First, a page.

The Main Committee has evolved and has become the sort of forum where useful things are debated and opportunities are given for private members' business in a much more comprehensive fashion than is given in the House of Representatives. Most members of parliament who take their parliamentary responsibilities seriously have come to use the Main Committee as a way of representing their constituents' interests and delving in an in-depth fashion into policy issues that are of interest to them. Whereas, previously, reports from overseas delegations or parliamentary committees or even private members' bills had been dealt with peremptorily in the House and then shunted aside, they can now be dealt with in the Main Committee and everyone gets a good chance to talk about the excellent work that they may have put in over the previous six or 12 months.

I want to talk today about the recognition of the Main Committee, because three of the recommendations coming out of the report need to be dealt with in some depth and I am sure that the other members of the committee have dealt with issues to do with business and operation during the debate in both the House and in this chamber.

The name of the Main Committee has always been a great bugbear with me and with many members of the House of Representatives because the historical situation was that the Main Committee was supposed to meet in the main committee room, but the senators objected to the use of the main committee room exclusively for the House of Representatives and its new Main Committee and opposed them moving to that room. Ever since then, of course, people have been in a state of great confusion about what the Main Committee was and where it met. Jo Gash, in her contribution on Monday, made the point that when she first got here as a member of parliament she never knew how to find this particular room because she would always go to the main committee room where she expected the Main Committee to meet. So that historical error has dogged the Main Committee ever since then, and it needs to be looked at and changed.

Also, the `Main Committee' means nothing. This is not the main committee of the House of Representatives. There are many House of Representatives standing committees, joint standing committees and select committees; therefore, the Main Committee means very little to the average member of the House of Representatives and the public.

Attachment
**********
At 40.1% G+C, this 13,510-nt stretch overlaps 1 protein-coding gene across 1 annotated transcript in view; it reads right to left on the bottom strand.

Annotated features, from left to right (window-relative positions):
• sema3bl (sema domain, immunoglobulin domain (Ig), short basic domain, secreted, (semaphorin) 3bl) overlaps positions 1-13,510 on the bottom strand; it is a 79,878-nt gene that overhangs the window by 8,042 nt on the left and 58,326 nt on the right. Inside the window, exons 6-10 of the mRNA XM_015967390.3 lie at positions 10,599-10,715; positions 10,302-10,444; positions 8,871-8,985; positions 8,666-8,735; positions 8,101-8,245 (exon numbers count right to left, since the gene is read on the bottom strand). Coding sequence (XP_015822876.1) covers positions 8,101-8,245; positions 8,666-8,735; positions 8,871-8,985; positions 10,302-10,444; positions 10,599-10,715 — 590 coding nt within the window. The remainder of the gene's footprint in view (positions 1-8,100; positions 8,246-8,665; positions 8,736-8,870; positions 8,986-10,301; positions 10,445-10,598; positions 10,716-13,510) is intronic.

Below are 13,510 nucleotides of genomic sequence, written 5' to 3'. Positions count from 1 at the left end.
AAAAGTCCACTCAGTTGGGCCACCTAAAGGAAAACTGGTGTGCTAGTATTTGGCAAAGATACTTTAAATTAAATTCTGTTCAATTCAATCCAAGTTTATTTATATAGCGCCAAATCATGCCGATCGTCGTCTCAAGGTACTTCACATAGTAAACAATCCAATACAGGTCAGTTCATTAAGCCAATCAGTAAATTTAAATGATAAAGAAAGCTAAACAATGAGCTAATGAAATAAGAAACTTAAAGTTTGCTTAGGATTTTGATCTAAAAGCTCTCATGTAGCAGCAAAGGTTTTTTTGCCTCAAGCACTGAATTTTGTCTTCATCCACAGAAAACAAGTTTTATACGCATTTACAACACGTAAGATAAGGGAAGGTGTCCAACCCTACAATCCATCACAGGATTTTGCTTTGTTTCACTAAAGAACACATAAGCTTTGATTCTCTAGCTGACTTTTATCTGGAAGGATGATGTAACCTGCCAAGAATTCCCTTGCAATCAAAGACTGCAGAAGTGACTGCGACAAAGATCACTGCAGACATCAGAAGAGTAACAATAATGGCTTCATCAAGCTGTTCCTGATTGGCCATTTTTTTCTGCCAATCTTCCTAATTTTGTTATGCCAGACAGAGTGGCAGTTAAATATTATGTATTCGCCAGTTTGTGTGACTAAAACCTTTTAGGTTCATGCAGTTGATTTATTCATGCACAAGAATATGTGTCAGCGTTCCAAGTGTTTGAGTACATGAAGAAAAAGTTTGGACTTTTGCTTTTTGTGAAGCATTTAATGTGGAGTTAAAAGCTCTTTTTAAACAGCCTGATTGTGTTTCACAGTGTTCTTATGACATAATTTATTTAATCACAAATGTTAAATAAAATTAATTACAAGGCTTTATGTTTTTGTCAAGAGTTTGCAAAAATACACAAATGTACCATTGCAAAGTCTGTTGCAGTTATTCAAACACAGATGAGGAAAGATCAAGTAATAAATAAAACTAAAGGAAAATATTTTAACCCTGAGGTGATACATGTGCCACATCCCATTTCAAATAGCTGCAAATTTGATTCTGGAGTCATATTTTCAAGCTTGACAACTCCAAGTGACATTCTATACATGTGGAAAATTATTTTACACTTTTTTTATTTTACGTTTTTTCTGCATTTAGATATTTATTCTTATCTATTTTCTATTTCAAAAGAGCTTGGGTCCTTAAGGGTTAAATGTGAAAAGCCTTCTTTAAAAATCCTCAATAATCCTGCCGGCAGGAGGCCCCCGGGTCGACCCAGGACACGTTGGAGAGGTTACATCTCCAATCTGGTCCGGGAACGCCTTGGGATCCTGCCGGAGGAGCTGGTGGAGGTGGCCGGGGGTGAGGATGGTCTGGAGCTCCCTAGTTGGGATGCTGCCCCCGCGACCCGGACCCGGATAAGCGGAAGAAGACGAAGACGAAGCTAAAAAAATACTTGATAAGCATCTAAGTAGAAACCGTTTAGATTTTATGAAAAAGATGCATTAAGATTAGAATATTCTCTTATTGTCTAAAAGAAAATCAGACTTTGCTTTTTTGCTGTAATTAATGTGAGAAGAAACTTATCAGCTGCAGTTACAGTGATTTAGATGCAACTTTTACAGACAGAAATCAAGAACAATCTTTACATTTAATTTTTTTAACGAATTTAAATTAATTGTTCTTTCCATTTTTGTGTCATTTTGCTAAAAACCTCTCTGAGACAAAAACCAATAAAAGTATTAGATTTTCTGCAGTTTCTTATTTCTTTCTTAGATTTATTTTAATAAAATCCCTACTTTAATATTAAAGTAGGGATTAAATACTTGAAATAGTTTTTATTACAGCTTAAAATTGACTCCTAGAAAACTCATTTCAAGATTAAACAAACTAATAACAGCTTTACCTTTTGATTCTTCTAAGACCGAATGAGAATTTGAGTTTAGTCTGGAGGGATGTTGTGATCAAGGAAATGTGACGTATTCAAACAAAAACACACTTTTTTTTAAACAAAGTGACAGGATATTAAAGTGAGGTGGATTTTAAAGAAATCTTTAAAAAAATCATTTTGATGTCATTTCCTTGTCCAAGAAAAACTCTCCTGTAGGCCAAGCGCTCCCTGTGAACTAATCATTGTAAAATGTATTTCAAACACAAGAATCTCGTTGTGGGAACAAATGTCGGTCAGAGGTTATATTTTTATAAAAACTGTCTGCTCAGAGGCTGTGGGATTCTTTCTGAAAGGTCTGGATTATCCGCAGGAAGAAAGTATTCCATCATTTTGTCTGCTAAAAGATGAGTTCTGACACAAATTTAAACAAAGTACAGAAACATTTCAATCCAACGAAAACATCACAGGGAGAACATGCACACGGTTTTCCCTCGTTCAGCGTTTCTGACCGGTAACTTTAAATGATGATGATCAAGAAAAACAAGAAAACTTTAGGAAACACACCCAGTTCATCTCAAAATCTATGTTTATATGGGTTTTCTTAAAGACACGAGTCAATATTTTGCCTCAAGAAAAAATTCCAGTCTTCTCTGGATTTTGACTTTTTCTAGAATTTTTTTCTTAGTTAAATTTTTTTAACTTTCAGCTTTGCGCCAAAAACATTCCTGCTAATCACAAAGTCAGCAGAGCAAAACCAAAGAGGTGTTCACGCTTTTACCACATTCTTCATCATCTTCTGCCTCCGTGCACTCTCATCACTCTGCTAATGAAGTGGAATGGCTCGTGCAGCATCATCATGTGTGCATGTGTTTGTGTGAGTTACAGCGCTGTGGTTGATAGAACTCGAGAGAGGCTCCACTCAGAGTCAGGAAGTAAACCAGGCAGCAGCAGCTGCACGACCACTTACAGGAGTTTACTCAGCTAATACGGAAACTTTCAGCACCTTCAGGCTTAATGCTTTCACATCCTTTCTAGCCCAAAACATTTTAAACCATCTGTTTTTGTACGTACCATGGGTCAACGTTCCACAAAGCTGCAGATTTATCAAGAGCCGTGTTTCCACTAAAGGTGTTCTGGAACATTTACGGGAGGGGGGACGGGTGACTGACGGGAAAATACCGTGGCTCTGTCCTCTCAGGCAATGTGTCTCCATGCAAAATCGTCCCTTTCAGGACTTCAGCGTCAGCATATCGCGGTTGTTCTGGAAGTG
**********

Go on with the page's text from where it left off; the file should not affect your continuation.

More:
This room is properly termed the `second chamber', because it is a chamber of the House of Representatives. If the House meets for a division, obviously we have to return to the House of Representatives. If there is objection in this chamber to a bill, if it goes from being a non-partisan issue to a partisan one, it is has to be removed to the House of Representatives. So it is as much a house of the main chamber as the main chamber itself. To call it the `Main Committee' has always made it seem like a sideshow alley, as some members have called it, or a tin-pot chamber, which, of course, is not the case. I think if we actually gave it the name that means something, which is Second Chamber—and that is what the committee has recommended—it would go some way to restoring some recognition of what the actual purpose of the Main Committee has been.

I note that the Main Committee in Australia has been so successful that our `mother country', the United Kingdom, has accepted the idea of the Main Committee as part of its own set-up in the House of Commons and established a chamber just like ours and called it Westminster Hall, because it meets in Westminster Hall. It is good to see that the `mother country' to some is adopting some of the changes of its former colony in its own House of Commons, when most people would have expected it to go the other way. Australia has now evolved to the extent where the House of Commons is adopting our practices, which is terrific to see. The United Kingdom has called it Westminster Hall, but I do not think that means very much either. I think `Second Chamber' is clearly an accurate reflection of what this is and that is what it should be called.